Star Wars Jedi: Fallen Order – Spoiler Free Review

It’s odd for me to be nervous about a game, but that’s where I was about Fallen Order last week before launch. All the reviews were positive, but they were also comparing it to Dark Souls or Sekiro, games I just don’t enjoy the game play loop of. Dying repeatedly to figure out how to beat an opponent isn’t for me, and it doesn’t fit my idea of what playing as a Jedi should be. 

My first few hours with Fallen Order were intriguing, the world of course hooked me straight away, it’s Star Wars and I eat that up all day, but even the character of Cal was intriguing enough to get me into the story. The opening plays out as one large set piece designed to teach you the basics of movement and traversal. It works, and then it escalates to Uncharted levels of set piece. The camera tricks employed in one train sequence are excellent, and the opening ends with you being introduced to the crew you’re going to spend a lot of time talking to over the next 20-25 hours.

From there you travel to planets you’ll vaguely know (or know quite well depending on your level of fandom) and new planets we haven’t seen before. You learn new abilities, and your lightsaber becomes your pride and joy. It’s an odd thing to experience in the current gaming climate, where choice is everything, that you are given a weapon and that is it. The lightsaber is your weapon, the force abilities you collect as you go compliment it, but most of the plentiful combat is done with the iconic weapon.

That icon status helps a lot towards making it feel special, and the customisation you can apply to it is just nuanced enough to make it feel like it’s your lightsaber, and that nobody else will have quite the same one. It’s your lightsaber, and once you’re used to the combat, it feels brilliant. You can bat back blaster bolts from your standard storm troopers with ease, and then the more difficult ones require a little more thought. Late game, you will have to plan your moves in combat, but when it all comes together it looks and feels fantastic. Force Pull someone close to you and you just end them right there and then with one stab of your weapon, then you can deal with the rest of the enemies advancing on you one by one.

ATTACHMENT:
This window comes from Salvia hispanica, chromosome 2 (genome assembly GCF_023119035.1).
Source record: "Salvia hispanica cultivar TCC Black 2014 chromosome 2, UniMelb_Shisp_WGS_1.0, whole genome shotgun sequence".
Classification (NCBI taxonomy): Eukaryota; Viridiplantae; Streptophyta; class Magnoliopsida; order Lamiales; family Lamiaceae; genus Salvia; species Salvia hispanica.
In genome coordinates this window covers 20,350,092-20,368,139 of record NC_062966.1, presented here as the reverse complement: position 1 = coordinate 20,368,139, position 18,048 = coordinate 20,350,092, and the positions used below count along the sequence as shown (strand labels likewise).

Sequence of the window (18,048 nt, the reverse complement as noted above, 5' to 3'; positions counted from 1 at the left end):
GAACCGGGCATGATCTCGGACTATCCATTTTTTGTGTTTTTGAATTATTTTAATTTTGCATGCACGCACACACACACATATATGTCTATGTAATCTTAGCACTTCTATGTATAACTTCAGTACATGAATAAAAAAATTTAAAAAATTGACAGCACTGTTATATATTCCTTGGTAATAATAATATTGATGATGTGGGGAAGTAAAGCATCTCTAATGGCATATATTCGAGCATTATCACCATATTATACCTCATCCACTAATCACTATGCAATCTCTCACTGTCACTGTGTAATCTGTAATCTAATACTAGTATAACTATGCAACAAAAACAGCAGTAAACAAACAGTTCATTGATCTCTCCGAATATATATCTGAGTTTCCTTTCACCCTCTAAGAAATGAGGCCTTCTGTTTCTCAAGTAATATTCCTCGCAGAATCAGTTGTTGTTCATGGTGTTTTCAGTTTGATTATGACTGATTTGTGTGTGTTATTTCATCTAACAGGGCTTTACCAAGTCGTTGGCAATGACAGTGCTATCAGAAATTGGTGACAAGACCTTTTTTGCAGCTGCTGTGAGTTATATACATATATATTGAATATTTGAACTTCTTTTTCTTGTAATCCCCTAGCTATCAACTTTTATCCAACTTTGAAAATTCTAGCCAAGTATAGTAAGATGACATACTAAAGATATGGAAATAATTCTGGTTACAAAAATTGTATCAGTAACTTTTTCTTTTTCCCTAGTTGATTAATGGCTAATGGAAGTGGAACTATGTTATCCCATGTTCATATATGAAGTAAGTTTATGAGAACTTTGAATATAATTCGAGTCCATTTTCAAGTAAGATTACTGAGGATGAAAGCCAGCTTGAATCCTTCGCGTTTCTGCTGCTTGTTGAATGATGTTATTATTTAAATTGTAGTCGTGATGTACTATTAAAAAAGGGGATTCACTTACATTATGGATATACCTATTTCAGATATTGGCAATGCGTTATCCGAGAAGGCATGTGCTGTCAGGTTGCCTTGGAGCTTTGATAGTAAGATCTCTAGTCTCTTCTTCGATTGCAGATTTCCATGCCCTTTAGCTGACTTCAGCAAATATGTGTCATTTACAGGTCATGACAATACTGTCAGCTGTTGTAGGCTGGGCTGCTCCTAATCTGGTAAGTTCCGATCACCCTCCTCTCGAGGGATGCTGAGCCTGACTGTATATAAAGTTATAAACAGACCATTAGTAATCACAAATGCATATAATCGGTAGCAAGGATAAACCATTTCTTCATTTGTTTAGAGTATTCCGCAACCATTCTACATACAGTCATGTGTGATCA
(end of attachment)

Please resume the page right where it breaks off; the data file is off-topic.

The combat feels well balance at the bottom two difficulties, the baby ass baby mode that I notched it down to for most of the game to get through the story provided just enough challenge to stop it being a cake walk, but lets you feel like a badass. The higher difficulties are where it becomes more like a Dark Souls or Sekiro game, relying on you avoiding being hit and picking your times to strike. The lightsaber forces you to need to get close for your most powerful strikes, but just rushing in is never a good idea.

The AI is mostly good, but there are some minor bugs at times when enemies just stand a stare at you for a bit before they remember they’re trying to end you. These things are a little bit annoying because they break the immersion a little, something that’s little but makes a different when you’re talking about the top tier games of this generation. That should give you an indication of how much I enjoyed this game.

Beyond all the game play, the story is what keeps you driving on through the hordes of enemies. Cal is not the most charismatic protagonist, he doesn’t quite have that Nathan Drake or Kratos personality, but the game play means he feels like your own character in the world, and the supporting cast around him are great. The two ship companions have some good banter between them and Cal, and one of them becomes more and more integral to the main plot as the story goes on.

The villain is an enjoyable one, at first seeming like a throwaway inquisitor, but by the end is a fleshed-out character who I almost cared for in a weird way. One character who is introduced later into the game, I found really intriguing from a Star Wars lore point of view, and it did make me wonder if there could be more stories with some of these characters.

All the game play, characters and story combine well with the stunning set pieces at the beginning and end of the game. Without any spoilers, the ending has some of the best moments in Star Wars and adds to the lore in an interesting way. There is one part of it I found myself going “Wtf I just did all that and this what you do with it” but when I thought about it, it made some sense in context of the story.

I have seen Star Wars Jedi Fallen Order described as a greatest hit of this generation and I understand why. It takes elements from Uncharted, God of War, and Dark Souls and combines them in a cocktail shaker to make this incredibly fun experience that I would encourage all Star Wars fans, and most gamers, to try out.